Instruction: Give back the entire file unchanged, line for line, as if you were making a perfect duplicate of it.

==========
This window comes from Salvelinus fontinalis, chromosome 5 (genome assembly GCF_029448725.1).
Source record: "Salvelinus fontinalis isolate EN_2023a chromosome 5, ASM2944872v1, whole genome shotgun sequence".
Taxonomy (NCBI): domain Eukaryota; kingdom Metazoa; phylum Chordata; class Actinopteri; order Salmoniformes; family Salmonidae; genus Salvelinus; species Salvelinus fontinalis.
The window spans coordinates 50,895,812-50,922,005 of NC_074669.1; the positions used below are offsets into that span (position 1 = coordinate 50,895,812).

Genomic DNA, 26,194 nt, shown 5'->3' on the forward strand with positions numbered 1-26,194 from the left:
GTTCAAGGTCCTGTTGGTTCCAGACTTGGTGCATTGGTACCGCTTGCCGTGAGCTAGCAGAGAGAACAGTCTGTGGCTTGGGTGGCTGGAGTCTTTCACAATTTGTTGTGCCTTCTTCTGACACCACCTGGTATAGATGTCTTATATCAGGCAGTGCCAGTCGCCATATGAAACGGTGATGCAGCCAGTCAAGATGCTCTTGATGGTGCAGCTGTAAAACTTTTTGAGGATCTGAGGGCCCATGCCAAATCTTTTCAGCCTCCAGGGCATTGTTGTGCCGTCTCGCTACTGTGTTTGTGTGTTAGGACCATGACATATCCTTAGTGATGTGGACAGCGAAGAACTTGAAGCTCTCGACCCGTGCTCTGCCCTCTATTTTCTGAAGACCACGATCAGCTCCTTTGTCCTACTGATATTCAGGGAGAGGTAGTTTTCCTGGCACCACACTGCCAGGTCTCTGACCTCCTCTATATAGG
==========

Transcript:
This window comes from Salvelinus fontinalis, chromosome 5 (genome assembly GCF_029448725.1).
Source record: "Salvelinus fontinalis isolate EN_2023a chromosome 5, ASM2944872v1, whole genome shotgun sequence".
Taxonomy (NCBI): domain Eukaryota; kingdom Metazoa; phylum Chordata; class Actinopteri; order Salmoniformes; family Salmonidae; genus Salvelinus; species Salvelinus fontinalis.
The window spans coordinates 50,895,812-50,922,005 of NC_074669.1; the positions used below are offsets into that span (position 1 = coordinate 50,895,812).

Genomic DNA, 26,194 nt, shown 5'->3' on the forward strand with positions numbered 1-26,194 from the left:
GTTCAAGGTCCTGTTGGTTCCAGACTTGGTGCATTGGTACCGCTTGCCGTGAGCTAGCAGAGAGAACAGTCTGTGGCTTGGGTGGCTGGAGTCTTTCACAATTTGTTGTGCCTTCTTCTGACACCACCTGGTATAGATGTCTTATATCAGGCAGTGCCAGTCGCCATATGAAACGGTGATGCAGCCAGTCAAGATGCTCTTGATGGTGCAGCTGTAAAACTTTTTGAGGATCTGAGGGCCCATGCCAAATCTTTTCAGCCTCCAGGGCATTGTTGTGCCGTCTCGCTACTGTGTTTGTGTGTTAGGACCATGACATATCCTTAGTGATGTGGACAGCGAAGAACTTGAAGCTCTCGACCCGTGCTCTGCCCTCTATTTTCTGAAGACCACGATCAGCTCCTTTGTCCTACTGATATTCAGGGAGAGGTAGTTTTCCTGGCACCACACTGCCAGGTCTCTGACCTCCTCTATATAGG